The Behringer DD400 is a cheap digital delay pedal aimed at guitarists on a very tight budget. It features Level, Feedback, and Time controls, as well as six delay modes to choose from.
Level controls the wet/dry mix of the signal - 'MIN' being 100% dry, and 'MAX' being 100% wet (repeats only). Feedback controls the amount of repeats, from one repeat to nearly infinite repeats (they start diminishing after a fair amount of time). Time controls the delay time, the range of which depends on the selected Mode. The shortest delay time is no delay at all, while the longest delay time lasts 1,3 seconds.
The DD400 can run in three different modes: mono delay, stereo delay, and 'hold'. The mono and stereo delays are split into three delay time ranges to make dialling in the right delay time a bit easier. The 'hold' mode makes it possible to sample and hold (loop) up to 1,3 seconds of the input sound. It's not nearly enough to use it as a proper looper, but it can create some cool glitchy sounds if used correctly.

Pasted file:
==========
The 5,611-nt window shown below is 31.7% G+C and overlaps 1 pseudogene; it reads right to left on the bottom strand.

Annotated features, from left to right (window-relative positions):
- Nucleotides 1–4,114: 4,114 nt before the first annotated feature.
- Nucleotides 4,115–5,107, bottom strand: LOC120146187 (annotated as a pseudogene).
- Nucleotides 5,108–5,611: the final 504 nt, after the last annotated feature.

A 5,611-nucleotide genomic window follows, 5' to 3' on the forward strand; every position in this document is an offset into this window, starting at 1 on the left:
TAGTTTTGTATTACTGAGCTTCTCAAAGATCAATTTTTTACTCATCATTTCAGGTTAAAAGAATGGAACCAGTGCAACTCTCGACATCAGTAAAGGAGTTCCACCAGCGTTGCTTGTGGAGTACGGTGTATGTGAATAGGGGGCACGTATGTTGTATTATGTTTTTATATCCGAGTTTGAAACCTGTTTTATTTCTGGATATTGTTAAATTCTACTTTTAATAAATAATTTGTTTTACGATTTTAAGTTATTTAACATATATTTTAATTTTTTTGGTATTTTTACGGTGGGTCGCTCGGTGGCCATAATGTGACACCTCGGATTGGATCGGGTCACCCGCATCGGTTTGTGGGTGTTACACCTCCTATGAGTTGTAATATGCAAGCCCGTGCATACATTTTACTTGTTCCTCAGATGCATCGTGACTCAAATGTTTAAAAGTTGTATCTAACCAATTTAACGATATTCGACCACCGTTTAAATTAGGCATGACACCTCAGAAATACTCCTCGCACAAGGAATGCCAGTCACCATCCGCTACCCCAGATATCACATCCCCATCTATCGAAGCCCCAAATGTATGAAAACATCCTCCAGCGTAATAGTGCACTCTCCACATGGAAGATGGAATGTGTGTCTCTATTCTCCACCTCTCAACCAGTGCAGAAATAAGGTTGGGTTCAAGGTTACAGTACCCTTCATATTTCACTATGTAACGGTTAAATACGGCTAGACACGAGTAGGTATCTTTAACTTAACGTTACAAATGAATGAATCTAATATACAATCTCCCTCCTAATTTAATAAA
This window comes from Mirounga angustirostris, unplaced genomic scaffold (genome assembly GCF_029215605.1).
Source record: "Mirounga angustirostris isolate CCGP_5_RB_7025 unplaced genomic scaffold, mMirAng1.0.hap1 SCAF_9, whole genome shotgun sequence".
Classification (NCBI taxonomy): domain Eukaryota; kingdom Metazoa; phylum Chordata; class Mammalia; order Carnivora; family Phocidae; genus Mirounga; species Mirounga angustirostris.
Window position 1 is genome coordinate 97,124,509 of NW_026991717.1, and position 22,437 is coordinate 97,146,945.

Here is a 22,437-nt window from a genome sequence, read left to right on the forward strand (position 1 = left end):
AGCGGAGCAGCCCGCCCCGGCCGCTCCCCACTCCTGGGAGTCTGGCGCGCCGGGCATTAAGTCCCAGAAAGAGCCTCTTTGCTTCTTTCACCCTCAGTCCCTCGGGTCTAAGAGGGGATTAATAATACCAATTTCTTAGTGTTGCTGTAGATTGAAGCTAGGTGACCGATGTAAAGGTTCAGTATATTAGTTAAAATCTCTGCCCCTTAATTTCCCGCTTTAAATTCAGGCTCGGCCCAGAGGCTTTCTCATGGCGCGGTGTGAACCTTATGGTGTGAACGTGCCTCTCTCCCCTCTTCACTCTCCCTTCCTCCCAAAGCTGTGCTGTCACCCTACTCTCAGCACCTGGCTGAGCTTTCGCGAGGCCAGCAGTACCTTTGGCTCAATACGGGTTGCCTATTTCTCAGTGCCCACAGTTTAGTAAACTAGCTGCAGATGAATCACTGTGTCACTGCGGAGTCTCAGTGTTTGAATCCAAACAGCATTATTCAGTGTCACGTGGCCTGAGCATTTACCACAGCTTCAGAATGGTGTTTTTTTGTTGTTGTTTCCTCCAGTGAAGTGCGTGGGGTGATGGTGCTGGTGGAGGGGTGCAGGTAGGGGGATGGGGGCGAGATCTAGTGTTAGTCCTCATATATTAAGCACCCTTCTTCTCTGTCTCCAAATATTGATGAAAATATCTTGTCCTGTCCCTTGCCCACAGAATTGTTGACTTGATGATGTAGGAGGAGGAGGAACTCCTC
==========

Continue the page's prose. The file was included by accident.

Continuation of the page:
A hidden feature of the DD400 is tap tempo. Pressing down on the switch and holding it until the LED blinks makes it enter 'tap tempo' mode. The pedal will then interpret the next few taps as repeat time. Unfortunately, this feature seems more like a side-effect of the pedal's design, which is probably why it wasn't marketed. The tap tempo tracks faster than it should, so what is tapped will end up being a noticeable amount faster. This makes the tap tempo unreliable, but not completely unusable.
Sound quality is good. There's no apparent 'tonal footprint'. The pedal uses buffered bypass.
The DD400 is made out of a thick plastic and uses plastic knobs for controls. Despite its build, the pedal is surprisingly very sturdy. It survived stomps and drops without a scratch, and outlived some of the pedals I thought were of a much better build quality.
Overall, it's a good pick considering the cheap price tag. It does exactly what a delay should do. The extra bells-and-whistles (tap tempo, 'hold' mode) may not be useful to everyone, but they're included as 'features' of the design and not as specifically developed selling points.
Personally, if I could change one thing about this pedal, it would be to add trailing delays after the pedal is turned off. The way it currently is, once you turn the pedal off the wet sound cuts out completely instead of letting the repeats fade out. An effects trail would be a welcome addition.
One final note: get the DD600 if you can find it for a similar price. It has more features and almost no drawbacks of the DD400.